BRIEF DESCRIPTION OF THE DRAWINGS

For a more complete understanding of the present invention, and the advantages thereof, reference is now made to the following descriptions taken in conjunction with the accompanying drawings, in which:

FIG. 1 is a perspective view illustrating resist dispensing during a spin coating process according to an embodiment of the invention;

FIGS. 2A and 2B are plan views of a wafer illustrating a film flow pattern according to an embodiment;

FIGS. 3A and 3B are plan views of a wafer illustrating a film flow pattern according to another embodiment;

FIG. 4 is a plot of wafer rotation velocity vs. time during spin coating according to an embodiment; and

FIG. 5 is a plot of wafer rotation velocity vs. time during spin coating according to an alternative embodiment.

Corresponding numerals and symbols in different figures generally refer to corresponding parts unless otherwise indicated. The figures are drawn to clearly illustrate the relevant aspects of the preferred embodiments and are not necessarily drawn to scale. To more clearly illustrate certain embodiments, a letter or symbol indicating variations of the same structure, material, or process step may follow a figure number.

DETAILED DESCRIPTION OF ILLUSTRATIVE EMBODIMENTS

The making and using of preferred embodiments are discussed in detail below. It should be appreciated, however, that the present invention provides many applicable inventive concepts that may be embodied in a wide variety of specific contexts.

The present invention will now be described with respect to preferred embodiments in a specific context, namely a method for spin coating a surface of a semiconductor substrate, wherein the surface has a non-uniform topology. Preferred embodiments of the invention provide a method of forming a uniform photoresist film on the surface, although other embodiments provide a method of forming other films such as spun-on or flowable dielectrics. The flowable dielectric may include a spun-on glass (SOG), pentacene, and polyimide, for example. In other embodiments, a spun-on liquid may include, for example, a polymer used in the fabrication of polymer thin film transistors, wherein uniform polymer films are between about 100 and 10,000 nm thick. In still other embodiments, the spun-on liquid may include nano-sized particles.

Preferred embodiments use rotationally generated forces created by spinning the substrate to produce a homogeneous resist film having a thickness less than about 500 nm, and preferably between about 50 and 500 nm. The substrate preferably comprises a semiconductor wafer having a radius up to about 15 cm or larger. In a spin coating process, a chemical supply source dispenses a liquid, such as a photoresist, onto the surface of the wafer. Typically, the photoresist includes a non-volatile, polymeric resin dissolved or dispersed in a volatile solvent. The wafer is mounted on a rotatable chuck. An excess of the photoresist is dispensed through one or more nozzles positioned above the surface of the wafer, typically near or at its center. Upon spinning the wafer, centrifugal force drives the liquid across the surface towards the edge of the wafer. As the photoresist flows across the wafer in a thin film, the solvent evaporates, thereby making the film progressively more viscous towards the edge. After a suitable spinning period, the viscous force in the film balances rotational forces, thereby producing a film on the surface. Final film thickness depends on a number of factors including viscosity, solvent evaporation rate, percent solids, surface tension, rotation acceleration and velocity, and other spin processing parameters. A detailed discussion of spin coating transport theory is provided in U.S. Pat. No. 5,358,740 to D. E. Bomside et al., which application is hereby incorporated herein by reference in its entirety.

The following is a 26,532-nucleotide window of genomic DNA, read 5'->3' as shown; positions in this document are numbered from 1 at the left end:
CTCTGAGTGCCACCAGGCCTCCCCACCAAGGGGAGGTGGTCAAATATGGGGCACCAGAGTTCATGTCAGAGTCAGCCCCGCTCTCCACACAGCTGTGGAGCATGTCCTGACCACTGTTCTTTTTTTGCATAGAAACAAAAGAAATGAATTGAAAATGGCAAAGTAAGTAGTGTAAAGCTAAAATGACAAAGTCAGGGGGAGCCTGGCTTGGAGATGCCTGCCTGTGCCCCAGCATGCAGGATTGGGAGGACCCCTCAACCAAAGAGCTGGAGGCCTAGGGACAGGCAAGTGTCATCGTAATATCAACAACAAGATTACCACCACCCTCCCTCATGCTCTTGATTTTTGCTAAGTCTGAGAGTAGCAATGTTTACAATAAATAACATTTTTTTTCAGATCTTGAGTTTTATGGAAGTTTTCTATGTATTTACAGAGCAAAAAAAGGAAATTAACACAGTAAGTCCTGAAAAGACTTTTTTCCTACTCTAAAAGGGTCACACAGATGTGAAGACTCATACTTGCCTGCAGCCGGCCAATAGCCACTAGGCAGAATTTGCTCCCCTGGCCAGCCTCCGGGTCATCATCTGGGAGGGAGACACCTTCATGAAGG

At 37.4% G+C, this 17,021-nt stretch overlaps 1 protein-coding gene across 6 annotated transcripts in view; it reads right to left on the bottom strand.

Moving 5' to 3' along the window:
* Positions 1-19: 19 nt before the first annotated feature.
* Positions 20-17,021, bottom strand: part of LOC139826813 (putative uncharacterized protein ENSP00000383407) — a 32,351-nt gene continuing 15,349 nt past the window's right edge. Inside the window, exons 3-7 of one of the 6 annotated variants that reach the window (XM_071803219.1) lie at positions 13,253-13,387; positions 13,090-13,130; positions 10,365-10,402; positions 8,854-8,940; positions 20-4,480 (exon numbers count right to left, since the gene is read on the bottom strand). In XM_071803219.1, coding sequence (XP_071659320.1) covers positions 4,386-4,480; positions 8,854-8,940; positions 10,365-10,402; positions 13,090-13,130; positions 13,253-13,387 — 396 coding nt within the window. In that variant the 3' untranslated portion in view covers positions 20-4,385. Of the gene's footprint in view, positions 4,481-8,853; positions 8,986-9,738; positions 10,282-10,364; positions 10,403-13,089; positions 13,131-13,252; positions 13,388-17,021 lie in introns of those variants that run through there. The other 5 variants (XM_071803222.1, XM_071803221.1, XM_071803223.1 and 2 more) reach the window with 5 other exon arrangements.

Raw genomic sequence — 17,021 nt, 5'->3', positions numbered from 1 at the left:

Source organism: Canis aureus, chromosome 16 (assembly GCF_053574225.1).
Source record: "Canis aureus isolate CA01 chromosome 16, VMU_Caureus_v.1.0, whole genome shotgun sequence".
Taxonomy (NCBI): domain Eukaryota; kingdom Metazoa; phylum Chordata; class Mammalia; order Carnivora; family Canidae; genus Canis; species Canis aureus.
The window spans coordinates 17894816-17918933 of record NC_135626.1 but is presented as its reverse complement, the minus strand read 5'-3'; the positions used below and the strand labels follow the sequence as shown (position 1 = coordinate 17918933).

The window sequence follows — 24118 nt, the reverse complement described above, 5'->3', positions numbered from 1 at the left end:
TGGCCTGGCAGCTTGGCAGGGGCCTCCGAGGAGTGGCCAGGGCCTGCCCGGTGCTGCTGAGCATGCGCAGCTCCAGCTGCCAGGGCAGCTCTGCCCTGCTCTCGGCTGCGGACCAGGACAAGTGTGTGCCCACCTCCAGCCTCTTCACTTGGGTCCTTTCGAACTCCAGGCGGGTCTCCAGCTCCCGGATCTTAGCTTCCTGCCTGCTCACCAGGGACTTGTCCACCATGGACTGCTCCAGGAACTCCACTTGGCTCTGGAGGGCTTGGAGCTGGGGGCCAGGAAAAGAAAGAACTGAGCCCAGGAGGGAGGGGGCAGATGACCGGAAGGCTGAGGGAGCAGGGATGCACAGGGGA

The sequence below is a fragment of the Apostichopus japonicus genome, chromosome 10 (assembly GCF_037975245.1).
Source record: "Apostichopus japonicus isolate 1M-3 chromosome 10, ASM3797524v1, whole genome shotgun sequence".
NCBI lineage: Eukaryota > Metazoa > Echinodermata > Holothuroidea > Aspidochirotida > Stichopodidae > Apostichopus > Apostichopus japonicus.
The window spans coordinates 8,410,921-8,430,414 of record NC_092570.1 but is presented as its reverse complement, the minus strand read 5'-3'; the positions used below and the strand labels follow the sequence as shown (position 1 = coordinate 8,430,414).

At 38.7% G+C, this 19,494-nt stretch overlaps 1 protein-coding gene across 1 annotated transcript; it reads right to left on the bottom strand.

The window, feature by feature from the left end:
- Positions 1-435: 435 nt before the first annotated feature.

Embodiments of the invention are suitable for applications requiring highly uniform films. Embodiments are particularly advantageous when the surface of the wafer includes non-uniform topological features. Turning now to FIG. 1, there is illustrated a wafer 110 having a rotational axis 115 substantially perpendicular to the surface 120. The wafer is capable of being rotated, or spun, about the rotational axis 115 at an angular velocity, ω, wherein ω may be expressed in revolutions per minute (rpm). FIG. 1 further includes a single surface feature 135 to illustrate a gross simplification of a non-uniform topology of the surface 120. The non-uniform topology may include, by way of example, a semiconductor device, such as a transistor or a capacitor, at an intermediate stage of fabrication. Non-uniform topologies may also include recesses up to about 10 μm deep and may include such features as trenches and vias.